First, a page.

PIPER, KARL WILHELM FERDINAND: German church historian; b. at Stralsund (120 m. n.w. of Berlin) May 7, 1811; d. at Berlin Nov. 28, 1889. He studied theology at the universities of Berlin and Göttingen, 1829-33; was tutor in theology at the latter institution, 1833--40; privat-docent in church history at the University of Berlin, 1842; and associate professor after 1842. As church historian he belonged to the school of Neander. His earlier literary activity dealt with chronology and resulted in the publication of the " Evangelical Calendar " (1850-70), in which he substituted for the names of saints, those of Christian worthies, and furnished annually biographical sketches. His principal pursuit became the investigation of Christian monuments of art, as a source for church history. The first important product appeared as the first part of the projected work, Mythologie und Symbolik der Christlichen Kunst (2 vols., Weimar, 1847-51) setting forth the influence of pagan mythology upon Christianity. The intended second part was never prepared. His next great work was Einleitung in die monumentale Theologie (Gotha, 1867). Other works are: Ueber den christlichen Bilderkreis (Berlin, 1852); and Die Kalendarien and Martyrologien der Angelsachsen (1862). Piper does not treat art for art's sake; form and style are almost ignored. He always seeks to present the content for his specific purpose. He was the founder of the Christian museum at the University of Berlin and its director from 1849 till his death.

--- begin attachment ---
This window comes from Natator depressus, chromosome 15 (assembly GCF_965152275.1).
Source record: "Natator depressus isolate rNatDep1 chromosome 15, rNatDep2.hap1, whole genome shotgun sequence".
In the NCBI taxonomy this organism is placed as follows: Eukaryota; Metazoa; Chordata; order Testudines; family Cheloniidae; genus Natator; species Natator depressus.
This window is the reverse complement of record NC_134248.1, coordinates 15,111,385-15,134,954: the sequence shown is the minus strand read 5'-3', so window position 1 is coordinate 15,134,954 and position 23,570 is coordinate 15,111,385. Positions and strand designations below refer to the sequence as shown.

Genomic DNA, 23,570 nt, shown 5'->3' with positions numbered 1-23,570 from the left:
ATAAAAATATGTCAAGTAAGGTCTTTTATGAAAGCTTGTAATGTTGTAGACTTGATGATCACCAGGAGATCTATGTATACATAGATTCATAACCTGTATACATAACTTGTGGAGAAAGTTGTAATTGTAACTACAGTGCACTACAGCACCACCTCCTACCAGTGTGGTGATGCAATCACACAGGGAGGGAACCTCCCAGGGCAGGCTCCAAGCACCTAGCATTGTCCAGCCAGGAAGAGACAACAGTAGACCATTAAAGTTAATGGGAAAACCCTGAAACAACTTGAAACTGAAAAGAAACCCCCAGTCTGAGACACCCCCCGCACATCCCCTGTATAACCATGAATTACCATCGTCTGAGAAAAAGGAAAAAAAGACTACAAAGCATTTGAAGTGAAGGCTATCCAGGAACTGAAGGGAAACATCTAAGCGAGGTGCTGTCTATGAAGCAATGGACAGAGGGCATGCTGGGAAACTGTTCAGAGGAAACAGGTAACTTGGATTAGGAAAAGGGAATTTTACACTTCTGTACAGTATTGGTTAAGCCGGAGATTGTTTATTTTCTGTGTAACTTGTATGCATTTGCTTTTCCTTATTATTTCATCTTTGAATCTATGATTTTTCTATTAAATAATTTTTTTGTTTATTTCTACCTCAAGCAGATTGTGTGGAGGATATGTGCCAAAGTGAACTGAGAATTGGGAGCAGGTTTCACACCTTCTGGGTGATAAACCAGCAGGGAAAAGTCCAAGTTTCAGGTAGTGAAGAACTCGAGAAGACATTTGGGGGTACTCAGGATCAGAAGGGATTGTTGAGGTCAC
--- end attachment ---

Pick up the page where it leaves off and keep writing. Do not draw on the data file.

PIRKE ABOTH, pîr-kê' a'bot (" Sayings of the Fathers ") : The ninth tractate of the fourth order ("Damages") of the Mishna. An especially valuable translation, with excellent notes, is found in C. Taylor's Sayings of the Jewish Fathers, 2d ed., Cambridge, 1899. See TALMUD.

PIRKHEIMER, pirk-haim'er, CHARITAS: Sister of Wilibald Pirkheimer (q.v.) and abbess of the nunnery of St. Clara at Nuremberg; b. at Eichstatt (42 m. w.s.w. of Regensburg) Mar. 21, 1466; d. at Nuremberg Aug. 19, 1532. At the age of twelve she entered the nunnery of which she became abbess in 1503. In the same year she induced her sister Clara, who succeeded her in the headship of the cloister in 1532, to enter as a sister and to undertake the work of secretary and assistant. She was especially faithful in the mainte-


nance of discipline and nurture of those committed to her care. By her brother she was led to the study of patristics, but was never reconciled to the Reformation, being a devoted daughter of her church. Her character was necessarily developed in a one-sided direction through her early entrance into the nunnery, and she was apparently quite morbid through colAinued contemplation of her sins and weaknesses. Her Denktwürdigkeiten pictures the misfortunes of her cloister (given in C. Höfler's Frankischen Studien, vol. iv., part 2, Vienna, 1853).

BIBLIOGRAPHY: F. Binder, Charitas Pirkheimer, Freiburg, 1873.


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